“We want to be referred as the Manchester United of IPL” - Surbramaniam Badrinath, after Chennai Super Kings won the Indian Premier League in 2011, for the second time.
And over the course of the IPL so far, CSK have deservedly earned that tag of being the Manchester United of the IPL. More than the creating the startling fan following and an almost unbreachable fortress at Chepauk, the standout feature of CSK has been the success they have had as a team. They have reached the eliminator stage of all the editions so far, winning the crown on two occasions. And their trophy cabinet also boasts of a Champions League trophy.
Now, all of these have been a result of CSK’s policy of retaining the crucial domestic and a few international players at any cost. The likes of Dhoni, Raina, Badrinath, Ashwin, Vijay, Albie Morkel have become synonymous with CSK. But it won’t remain the same if the threats of the 2014 auction materialise.
It has been learned that most of the IPL teams have called for all the players in the pool for next year’s auction. Now, what effect could such a move have on the often-neglected cricketing side of the IPL? An auction of all the domestic and foreign players would result into a more or less complete overhaul of the most of the teams. Such a situation might turn out to be a thriving joy ride for the media who might get another Gayle-ish performer to write and talk about; someone who failed miserably for his first franchise and then totally turned the tables under a different owner. Or even better for them, if they get another Yusuf Pathan to lambast, who seems to be playing in a parallel world to that of Gayle.
But what does it do to the teams? Think of what has happened to the Royal Challengers Bangalore’s bowling attack, after Dale Steyn, Jacques Kallis and Praveen Kumar moved to other franchises. Yes, Vinay Kumar is coming of age, but the RCB attack still looks vulnerable on most occasions, even after first innings’ totals of 180+. Imagine what shape the Mumbai batting may take if they are to part with Ambati Rayudu and Rohit Sharma. Even CSK won’t remain the same team if they have to let go of few of their primary players in the first XI.
And while teams like CSK and MI may lose the balance they have tried to create over the years, the anticipated auction could just worsen the situation for teams like Pune Warriors, Kings XI, Sunrisers Hyderabad and KKR, who sold the right players at the wrong time and are still struggling to find the optimum balance.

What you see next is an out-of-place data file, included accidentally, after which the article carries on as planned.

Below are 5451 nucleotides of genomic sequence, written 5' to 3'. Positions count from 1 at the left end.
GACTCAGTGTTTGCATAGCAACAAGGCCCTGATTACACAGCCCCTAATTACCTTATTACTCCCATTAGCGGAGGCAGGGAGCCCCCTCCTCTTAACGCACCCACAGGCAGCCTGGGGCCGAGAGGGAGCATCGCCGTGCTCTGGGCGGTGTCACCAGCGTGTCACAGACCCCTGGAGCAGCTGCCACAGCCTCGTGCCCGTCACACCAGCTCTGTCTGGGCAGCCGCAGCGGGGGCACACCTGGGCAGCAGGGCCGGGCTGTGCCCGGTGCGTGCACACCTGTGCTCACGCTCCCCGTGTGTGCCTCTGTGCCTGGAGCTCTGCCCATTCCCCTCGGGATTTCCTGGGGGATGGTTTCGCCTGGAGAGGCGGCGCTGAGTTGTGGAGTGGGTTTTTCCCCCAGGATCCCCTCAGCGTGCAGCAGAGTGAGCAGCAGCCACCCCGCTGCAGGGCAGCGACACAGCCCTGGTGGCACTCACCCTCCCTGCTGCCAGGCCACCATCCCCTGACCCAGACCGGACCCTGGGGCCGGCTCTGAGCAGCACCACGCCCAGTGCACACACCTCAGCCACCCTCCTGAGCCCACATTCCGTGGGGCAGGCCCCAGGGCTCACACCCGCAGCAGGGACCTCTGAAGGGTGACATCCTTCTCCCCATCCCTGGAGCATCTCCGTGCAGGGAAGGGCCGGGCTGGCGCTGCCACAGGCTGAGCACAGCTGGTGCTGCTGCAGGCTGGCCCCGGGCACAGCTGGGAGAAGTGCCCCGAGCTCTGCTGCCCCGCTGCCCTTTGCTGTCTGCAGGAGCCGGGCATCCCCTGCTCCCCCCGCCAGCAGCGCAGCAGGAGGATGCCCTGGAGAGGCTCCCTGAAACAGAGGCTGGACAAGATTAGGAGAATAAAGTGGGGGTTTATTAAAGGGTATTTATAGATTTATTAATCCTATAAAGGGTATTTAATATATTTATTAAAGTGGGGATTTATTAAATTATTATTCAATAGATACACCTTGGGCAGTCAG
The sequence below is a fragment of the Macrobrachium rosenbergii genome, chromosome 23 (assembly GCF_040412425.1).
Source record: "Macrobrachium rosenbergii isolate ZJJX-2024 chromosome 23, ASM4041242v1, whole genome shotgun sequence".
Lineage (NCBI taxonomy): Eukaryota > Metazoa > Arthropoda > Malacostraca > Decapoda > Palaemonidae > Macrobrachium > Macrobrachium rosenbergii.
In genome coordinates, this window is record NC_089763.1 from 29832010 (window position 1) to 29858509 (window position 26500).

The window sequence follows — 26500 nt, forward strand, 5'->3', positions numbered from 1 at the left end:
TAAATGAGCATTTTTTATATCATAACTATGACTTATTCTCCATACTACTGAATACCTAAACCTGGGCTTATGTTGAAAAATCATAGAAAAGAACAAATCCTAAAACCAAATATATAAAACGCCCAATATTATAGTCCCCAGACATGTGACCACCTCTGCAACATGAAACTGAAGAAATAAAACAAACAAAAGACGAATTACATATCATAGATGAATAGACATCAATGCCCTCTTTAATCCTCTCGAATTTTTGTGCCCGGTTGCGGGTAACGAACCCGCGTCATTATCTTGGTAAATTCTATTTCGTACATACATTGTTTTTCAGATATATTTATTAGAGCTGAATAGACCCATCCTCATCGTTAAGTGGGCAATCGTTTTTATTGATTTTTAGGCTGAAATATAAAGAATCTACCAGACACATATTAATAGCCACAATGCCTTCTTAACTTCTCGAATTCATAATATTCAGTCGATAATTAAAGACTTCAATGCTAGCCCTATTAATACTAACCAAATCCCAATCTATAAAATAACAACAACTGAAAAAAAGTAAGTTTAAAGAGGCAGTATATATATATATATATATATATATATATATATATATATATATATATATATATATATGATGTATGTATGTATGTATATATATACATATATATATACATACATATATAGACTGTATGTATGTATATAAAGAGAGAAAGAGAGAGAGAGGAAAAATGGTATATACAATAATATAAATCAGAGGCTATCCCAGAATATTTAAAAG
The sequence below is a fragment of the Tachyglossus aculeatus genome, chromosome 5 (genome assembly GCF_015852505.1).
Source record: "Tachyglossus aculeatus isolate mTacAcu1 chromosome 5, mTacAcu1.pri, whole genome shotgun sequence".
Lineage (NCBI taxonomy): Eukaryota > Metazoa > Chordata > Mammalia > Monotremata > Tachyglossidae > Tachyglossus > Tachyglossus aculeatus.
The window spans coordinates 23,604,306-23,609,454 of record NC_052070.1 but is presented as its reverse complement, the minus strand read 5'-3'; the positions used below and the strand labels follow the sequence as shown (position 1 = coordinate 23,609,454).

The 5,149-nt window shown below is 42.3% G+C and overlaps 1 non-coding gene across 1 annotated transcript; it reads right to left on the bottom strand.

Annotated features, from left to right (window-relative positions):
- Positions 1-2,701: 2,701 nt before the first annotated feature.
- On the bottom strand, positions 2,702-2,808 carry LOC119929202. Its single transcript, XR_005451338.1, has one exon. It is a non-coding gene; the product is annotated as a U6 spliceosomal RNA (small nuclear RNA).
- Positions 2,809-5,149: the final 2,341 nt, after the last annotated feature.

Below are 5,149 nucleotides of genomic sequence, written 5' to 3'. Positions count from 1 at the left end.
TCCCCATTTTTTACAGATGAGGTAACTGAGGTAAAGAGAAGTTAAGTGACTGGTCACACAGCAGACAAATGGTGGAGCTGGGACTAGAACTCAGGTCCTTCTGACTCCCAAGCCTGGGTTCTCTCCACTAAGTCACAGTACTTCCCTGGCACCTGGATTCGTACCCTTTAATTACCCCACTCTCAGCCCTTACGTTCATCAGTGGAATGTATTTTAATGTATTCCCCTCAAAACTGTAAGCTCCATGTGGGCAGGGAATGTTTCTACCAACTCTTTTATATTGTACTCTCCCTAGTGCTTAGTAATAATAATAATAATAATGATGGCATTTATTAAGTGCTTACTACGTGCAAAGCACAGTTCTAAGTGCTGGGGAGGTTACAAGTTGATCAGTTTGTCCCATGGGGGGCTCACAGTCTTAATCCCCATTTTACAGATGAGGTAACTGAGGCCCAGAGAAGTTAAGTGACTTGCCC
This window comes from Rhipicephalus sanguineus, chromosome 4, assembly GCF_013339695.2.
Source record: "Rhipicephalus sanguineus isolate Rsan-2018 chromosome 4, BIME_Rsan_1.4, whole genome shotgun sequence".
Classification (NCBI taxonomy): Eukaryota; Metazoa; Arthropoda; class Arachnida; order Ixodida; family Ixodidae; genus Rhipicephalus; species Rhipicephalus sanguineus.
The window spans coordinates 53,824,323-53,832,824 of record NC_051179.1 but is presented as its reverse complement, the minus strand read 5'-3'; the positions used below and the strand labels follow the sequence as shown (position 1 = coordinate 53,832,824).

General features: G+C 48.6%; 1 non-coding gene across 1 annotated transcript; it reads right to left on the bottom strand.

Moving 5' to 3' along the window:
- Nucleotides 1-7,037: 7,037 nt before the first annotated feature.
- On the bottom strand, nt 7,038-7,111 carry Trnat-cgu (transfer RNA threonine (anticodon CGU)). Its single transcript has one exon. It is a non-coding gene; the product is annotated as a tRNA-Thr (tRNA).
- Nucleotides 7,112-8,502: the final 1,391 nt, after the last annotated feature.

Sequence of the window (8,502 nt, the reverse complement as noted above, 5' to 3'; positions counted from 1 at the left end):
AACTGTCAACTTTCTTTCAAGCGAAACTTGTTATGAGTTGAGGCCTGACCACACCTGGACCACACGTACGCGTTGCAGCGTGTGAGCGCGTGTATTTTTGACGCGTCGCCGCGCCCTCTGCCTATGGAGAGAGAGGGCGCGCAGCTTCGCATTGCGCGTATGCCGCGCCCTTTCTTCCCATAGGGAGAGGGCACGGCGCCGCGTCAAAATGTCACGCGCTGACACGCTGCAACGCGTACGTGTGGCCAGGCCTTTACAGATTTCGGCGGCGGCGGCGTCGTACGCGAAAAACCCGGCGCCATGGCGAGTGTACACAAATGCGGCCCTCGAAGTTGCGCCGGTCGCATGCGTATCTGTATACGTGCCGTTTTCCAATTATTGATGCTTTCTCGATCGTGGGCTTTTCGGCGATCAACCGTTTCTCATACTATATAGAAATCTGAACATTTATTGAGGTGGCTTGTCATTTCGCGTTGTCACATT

And what does it do to the fans? One of the reasons many compare CSK to gigantic brands like Manchester United is because of their unbelievably enthusiastic fans. Be it the electric atmosphere inside the Chepauk, or the millions of tweets, CSK fans have created a brand out of themselves. A reason behind such a crazy fan base has been the presence of local talent in the form of Ashwin, Badri and Vijay, and also because of a stable line-up. CSK fans have got used to cheering for more or less the same XI every time the IPL is on.
When RCB sold off Rahul Dravid, they almost lost their local flavor. Yes, they did make it up by getting Gayle and AB De Villiers, but losing The Wall almost meant losing the flavor of Bengaluru. And we all are familiar with Kolkata’s fanaticism with Ganguly; we all remember the scene in Eden Gardens last year when Ganguly was playing for Pune, against KKR. Dada’s fans created a hostile atmosphere for the home team. They made it clear to Shah Rukh Khan and his boys that no star player, no trophy could ever match the magnetism of Prince of Calcutta.
So, can any good come from the 2014 auction? While there have been no indications, imagine the resurfacing of Pakistani players in the IPL. Imagine the boost bowling line-ups would get with an Umar Gul, Junaid Khan or a Mohammad Irfan. History stands testament to the impact Pakistani players can create in the IPL. Nasir Jamshed could be the ideal opening bat for any team looking to accelerate in the first 6 overs. And one doesn’t even need to imagine what havoc Saeed Ajmal could create on any opposition.
Six years of IPL has taught us that a dream team isn’t one with all the big stars, but the one, which boasts of players who bask in the glory of each other. A star-studded, multiple-billion dollar Manchester City did win the league last year, but their local rivals still remain the big daddy of English Football because when players stay together, only then do they become a team. The men behind the IPL need to realize that they shouldn’t compromise the sport at any cost, and they need to realize that fast.